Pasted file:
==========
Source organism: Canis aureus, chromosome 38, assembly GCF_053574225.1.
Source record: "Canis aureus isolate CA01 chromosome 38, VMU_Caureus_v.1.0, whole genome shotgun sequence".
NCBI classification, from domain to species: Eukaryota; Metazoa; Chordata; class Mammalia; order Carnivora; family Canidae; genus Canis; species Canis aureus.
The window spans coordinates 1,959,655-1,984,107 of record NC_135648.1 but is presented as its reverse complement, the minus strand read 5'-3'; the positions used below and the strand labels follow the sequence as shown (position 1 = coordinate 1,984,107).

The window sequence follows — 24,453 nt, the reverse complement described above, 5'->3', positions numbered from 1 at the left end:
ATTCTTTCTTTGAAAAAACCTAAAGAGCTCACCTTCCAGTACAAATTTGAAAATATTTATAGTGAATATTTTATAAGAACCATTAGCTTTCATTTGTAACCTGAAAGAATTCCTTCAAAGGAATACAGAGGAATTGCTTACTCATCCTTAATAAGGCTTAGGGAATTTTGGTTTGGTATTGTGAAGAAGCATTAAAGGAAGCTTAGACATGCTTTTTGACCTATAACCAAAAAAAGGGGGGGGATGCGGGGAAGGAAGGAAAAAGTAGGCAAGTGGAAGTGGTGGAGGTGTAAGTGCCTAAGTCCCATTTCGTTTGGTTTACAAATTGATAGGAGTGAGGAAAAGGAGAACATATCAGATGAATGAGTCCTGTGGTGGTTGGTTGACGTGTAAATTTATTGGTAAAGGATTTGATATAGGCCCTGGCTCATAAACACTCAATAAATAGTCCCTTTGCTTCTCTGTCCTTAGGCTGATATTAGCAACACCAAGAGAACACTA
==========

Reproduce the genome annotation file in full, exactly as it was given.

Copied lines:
Source organism: Canis aureus, chromosome 38, assembly GCF_053574225.1.
Source record: "Canis aureus isolate CA01 chromosome 38, VMU_Caureus_v.1.0, whole genome shotgun sequence".
NCBI classification, from domain to species: Eukaryota; Metazoa; Chordata; class Mammalia; order Carnivora; family Canidae; genus Canis; species Canis aureus.
The window spans coordinates 1,959,655-1,984,107 of record NC_135648.1 but is presented as its reverse complement, the minus strand read 5'-3'; the positions used below and the strand labels follow the sequence as shown (position 1 = coordinate 1,984,107).

The window sequence follows — 24,453 nt, the reverse complement described above, 5'->3', positions numbered from 1 at the left end:
ATTCTTTCTTTGAAAAAACCTAAAGAGCTCACCTTCCAGTACAAATTTGAAAATATTTATAGTGAATATTTTATAAGAACCATTAGCTTTCATTTGTAACCTGAAAGAATTCCTTCAAAGGAATACAGAGGAATTGCTTACTCATCCTTAATAAGGCTTAGGGAATTTTGGTTTGGTATTGTGAAGAAGCATTAAAGGAAGCTTAGACATGCTTTTTGACCTATAACCAAAAAAAGGGGGGGGATGCGGGGAAGGAAGGAAAAAGTAGGCAAGTGGAAGTGGTGGAGGTGTAAGTGCCTAAGTCCCATTTCGTTTGGTTTACAAATTGATAGGAGTGAGGAAAAGGAGAACATATCAGATGAATGAGTCCTGTGGTGGTTGGTTGACGTGTAAATTTATTGGTAAAGGATTTGATATAGGCCCTGGCTCATAAACACTCAATAAATAGTCCCTTTGCTTCTCTGTCCTTAGGCTGATATTAGCAACACCAAGAGAACACTA